OK I really am exaggerating now, but what were the links between gardening and health? People acknowledged that gardening delivered health benefits, although this was not necessarily a strong driver to get involved.

‘Health benefits’ was frequently cited in the questionnaire (as were the related categories of ‘for well-being’ and ‘for calm and relaxation’). When analysing the data further we found important links between perceived health levels and how often people actually gardened.

More frequent gardening was associated with statistically significant improvements in well-being, greater physical activity and lower levels of perceived stress. For example, for someone who gardened daily compared to an individual who did not garden at all, well-being scores increased by 5.3%, stress scores were 4.2% lower and gardeners were more physically active by 1.4 days a week (i.e. a whole 20% more active).

The data showed that for each additional 10% of vegetation cover, the odds of being more happy with one’s front garden increased by 26%.

Health issues such as back pain and arthritis could be a barrier to gardening, but many respondents with health problems stated gardening was a tonic. Of this particular sub-group (2436 people) gardening was considered good for: relaxation (20%), stress relief (16%), space for reflection (14%), help with episodes of depression (13%), physical exercise (13%), a sense of well-being (13%) and boosting energy levels (12%).

One of the interesting aspects of the research was it was implemented and completed before the Covid-19 related lockdown of Spring 2020. Gardening became even more popular during this period and it would be interesting to note if health played a bigger role in the motivations to garden at this time. Perhaps that needs to go on the shortlist for further research?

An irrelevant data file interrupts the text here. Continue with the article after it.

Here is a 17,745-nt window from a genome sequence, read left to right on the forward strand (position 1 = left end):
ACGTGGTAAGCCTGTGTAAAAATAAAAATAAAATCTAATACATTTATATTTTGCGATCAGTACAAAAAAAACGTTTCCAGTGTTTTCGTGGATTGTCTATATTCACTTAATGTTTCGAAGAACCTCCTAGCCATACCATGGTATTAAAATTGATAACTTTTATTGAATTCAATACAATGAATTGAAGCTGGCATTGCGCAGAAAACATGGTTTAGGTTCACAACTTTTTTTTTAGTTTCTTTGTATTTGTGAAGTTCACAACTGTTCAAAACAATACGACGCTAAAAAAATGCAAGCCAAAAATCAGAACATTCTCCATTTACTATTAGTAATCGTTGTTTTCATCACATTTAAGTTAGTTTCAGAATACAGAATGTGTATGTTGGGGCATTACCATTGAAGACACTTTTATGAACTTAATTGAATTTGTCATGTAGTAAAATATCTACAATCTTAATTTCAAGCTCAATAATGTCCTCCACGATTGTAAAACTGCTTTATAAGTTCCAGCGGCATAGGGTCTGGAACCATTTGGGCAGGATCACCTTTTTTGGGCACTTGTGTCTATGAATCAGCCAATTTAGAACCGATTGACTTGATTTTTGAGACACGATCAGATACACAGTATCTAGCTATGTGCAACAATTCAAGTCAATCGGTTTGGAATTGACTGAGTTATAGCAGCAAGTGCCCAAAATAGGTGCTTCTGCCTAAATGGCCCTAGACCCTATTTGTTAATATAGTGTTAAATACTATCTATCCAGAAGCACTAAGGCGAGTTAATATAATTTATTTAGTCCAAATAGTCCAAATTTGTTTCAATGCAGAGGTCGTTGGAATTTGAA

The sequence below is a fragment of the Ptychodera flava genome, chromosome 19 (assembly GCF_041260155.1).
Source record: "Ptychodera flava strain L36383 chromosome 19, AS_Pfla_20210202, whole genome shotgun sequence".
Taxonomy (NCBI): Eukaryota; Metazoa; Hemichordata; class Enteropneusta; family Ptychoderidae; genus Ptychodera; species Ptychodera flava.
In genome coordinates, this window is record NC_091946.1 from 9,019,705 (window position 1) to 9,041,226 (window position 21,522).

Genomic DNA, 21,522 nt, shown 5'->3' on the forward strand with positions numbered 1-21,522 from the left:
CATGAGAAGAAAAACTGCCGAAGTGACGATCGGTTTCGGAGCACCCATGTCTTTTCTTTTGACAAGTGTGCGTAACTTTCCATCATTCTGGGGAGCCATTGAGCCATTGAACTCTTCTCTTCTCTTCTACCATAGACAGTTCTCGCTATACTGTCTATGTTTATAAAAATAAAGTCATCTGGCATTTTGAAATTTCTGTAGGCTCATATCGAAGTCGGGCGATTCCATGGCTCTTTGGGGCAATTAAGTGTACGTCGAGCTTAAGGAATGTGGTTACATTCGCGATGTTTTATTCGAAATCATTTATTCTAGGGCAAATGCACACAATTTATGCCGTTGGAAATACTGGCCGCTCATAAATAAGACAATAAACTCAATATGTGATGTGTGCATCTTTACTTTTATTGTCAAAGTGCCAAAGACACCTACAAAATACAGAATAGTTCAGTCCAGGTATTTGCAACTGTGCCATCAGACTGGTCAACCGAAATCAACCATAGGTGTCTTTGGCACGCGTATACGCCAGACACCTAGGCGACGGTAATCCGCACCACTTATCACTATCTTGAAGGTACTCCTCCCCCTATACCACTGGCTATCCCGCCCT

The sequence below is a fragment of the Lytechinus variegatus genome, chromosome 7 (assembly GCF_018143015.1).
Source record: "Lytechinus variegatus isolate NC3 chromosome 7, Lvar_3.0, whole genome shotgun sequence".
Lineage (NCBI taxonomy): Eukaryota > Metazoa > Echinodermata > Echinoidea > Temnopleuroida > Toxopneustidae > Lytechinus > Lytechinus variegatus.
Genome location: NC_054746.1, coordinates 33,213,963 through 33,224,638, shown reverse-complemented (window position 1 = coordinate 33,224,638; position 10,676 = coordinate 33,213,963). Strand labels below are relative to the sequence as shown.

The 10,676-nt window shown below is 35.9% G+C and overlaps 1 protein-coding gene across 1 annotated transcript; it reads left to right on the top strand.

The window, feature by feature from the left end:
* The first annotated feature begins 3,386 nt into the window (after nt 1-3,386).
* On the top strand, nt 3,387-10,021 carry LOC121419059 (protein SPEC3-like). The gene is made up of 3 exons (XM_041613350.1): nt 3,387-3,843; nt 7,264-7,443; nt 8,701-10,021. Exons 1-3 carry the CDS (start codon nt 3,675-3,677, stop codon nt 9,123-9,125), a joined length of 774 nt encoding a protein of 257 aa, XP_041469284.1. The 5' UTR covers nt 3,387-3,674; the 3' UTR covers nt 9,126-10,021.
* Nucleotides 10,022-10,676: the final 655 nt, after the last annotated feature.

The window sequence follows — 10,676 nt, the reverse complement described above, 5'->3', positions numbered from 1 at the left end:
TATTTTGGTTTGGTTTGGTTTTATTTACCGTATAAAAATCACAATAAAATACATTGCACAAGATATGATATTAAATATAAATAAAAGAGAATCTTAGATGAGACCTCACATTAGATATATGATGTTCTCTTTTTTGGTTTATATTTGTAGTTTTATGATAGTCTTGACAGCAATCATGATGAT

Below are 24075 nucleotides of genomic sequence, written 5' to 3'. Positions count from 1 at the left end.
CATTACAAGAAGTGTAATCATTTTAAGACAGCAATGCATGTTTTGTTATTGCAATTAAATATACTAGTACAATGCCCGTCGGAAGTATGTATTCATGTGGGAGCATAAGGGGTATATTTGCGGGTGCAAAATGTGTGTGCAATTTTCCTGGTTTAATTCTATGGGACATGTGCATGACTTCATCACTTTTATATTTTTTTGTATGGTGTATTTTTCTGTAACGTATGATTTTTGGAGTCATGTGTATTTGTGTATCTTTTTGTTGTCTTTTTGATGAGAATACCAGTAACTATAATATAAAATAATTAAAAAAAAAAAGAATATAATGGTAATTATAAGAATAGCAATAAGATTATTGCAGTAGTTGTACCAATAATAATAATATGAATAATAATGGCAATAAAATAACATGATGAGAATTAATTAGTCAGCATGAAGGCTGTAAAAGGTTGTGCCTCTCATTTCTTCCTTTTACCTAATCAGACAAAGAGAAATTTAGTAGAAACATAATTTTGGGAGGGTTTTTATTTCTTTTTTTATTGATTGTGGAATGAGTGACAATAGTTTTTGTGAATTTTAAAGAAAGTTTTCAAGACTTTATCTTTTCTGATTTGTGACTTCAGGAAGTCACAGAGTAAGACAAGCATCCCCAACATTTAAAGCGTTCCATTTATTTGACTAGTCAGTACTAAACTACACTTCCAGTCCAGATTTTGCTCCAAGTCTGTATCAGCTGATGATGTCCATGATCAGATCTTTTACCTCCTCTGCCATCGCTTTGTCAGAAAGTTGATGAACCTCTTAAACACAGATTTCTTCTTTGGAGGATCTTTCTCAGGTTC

Increasing the proportion of vegetation in front gardens resulted in higher levels of satisfaction

Satisfaction with the garden

We were keen to see if gardeners by and large were happy / satisfied with their gardens, or could these places be a source of frustration or disappointment?

Participants were asked questions about their attitudes to their garden and what aspects improved their satisfaction with it. The amount of actual plant cover seemed important. For example, the proportion of vegetation present had an effect on satisfaction with the front-garden.

The data showed that for each additional 10% of vegetation cover, the odds of being more happy with one’s front garden increased by 26%. The reasons behind this are not fully explained and requires further investigation, and might simply relate to viewing less boring concrete and tarmac! Related to this, we are now exploring in a forthcoming paper what garden features and indeed what sorts of plants provide the most positive emotions for gardeners.

So to conclude and answer our original question – gardens are places of joy and creativity (for half the population at least!), but the simplicity and importance of this point should not be overlooked. These factors themselves are the fundamentals that underpin a quality life and in their own way, go far in helping keep the doctor away!

Perhaps gardens should be a right for all, and not just a luxury for some!

Read more: Why garden? – Attitudes and the perceived health benefits of home gardening